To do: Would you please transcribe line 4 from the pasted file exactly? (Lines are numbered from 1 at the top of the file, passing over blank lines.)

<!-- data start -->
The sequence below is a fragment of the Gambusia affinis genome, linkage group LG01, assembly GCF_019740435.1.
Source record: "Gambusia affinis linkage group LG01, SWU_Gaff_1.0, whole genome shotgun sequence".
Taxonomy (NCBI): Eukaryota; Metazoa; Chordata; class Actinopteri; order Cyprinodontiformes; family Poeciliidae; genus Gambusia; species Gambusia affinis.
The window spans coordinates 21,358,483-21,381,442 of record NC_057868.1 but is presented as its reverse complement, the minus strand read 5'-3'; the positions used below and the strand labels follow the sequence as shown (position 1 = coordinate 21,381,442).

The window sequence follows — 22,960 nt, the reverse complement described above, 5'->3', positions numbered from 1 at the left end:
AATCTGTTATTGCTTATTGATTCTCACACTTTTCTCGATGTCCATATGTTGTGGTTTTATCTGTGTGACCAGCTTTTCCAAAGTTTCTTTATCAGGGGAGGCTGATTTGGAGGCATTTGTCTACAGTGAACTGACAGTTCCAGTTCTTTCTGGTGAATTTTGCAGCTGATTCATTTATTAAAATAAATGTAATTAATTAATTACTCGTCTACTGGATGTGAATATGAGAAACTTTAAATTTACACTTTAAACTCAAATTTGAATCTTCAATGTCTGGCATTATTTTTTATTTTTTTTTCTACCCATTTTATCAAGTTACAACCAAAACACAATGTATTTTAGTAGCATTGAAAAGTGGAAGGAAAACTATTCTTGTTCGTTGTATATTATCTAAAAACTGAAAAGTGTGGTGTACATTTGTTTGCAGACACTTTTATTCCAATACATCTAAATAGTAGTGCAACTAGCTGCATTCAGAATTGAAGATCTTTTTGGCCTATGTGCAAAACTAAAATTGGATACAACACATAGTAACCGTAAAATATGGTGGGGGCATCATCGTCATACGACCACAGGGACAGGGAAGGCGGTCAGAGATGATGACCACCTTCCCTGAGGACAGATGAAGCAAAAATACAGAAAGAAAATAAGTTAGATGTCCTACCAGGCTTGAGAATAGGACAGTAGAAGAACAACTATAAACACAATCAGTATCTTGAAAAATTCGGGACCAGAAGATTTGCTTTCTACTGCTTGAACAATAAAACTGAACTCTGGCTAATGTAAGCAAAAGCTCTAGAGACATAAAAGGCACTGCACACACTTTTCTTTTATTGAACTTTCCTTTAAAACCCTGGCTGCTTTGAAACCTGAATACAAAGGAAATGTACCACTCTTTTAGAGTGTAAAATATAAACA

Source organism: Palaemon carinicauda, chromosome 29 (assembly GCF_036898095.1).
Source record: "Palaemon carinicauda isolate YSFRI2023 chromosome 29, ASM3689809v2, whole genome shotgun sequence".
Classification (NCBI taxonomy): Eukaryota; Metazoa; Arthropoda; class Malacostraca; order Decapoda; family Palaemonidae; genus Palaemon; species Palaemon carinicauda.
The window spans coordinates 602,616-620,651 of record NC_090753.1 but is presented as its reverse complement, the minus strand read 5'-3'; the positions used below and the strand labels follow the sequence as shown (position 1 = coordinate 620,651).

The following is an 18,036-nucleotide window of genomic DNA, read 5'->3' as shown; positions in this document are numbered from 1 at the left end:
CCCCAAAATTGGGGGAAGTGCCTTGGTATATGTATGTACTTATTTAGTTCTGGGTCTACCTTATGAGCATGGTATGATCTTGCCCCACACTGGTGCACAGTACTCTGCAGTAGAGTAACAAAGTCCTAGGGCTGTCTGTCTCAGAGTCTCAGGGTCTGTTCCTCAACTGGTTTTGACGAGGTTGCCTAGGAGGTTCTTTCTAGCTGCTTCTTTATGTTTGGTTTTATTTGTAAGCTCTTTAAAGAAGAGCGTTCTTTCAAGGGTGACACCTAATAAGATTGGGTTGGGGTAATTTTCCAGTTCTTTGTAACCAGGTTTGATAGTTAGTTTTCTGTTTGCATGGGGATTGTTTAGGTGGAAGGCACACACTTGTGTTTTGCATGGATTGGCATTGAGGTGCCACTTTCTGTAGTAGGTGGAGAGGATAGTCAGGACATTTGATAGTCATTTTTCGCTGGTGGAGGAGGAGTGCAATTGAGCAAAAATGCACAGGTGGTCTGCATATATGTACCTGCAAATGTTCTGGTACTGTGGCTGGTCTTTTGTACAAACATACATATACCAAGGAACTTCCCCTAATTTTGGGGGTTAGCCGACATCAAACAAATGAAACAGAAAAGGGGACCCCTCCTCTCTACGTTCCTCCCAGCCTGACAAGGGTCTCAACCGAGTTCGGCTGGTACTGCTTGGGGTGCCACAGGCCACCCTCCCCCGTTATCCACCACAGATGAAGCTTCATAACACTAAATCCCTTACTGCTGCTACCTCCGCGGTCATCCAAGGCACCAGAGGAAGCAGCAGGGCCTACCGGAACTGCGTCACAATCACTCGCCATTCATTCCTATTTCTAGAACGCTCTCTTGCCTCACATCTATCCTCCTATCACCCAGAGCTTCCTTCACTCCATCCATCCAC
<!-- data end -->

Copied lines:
The window spans coordinates 21,358,483-21,381,442 of record NC_057868.1 but is presented as its reverse complement, the minus strand read 5'-3'; the positions used below and the strand labels follow the sequence as shown (position 1 = coordinate 21,381,442).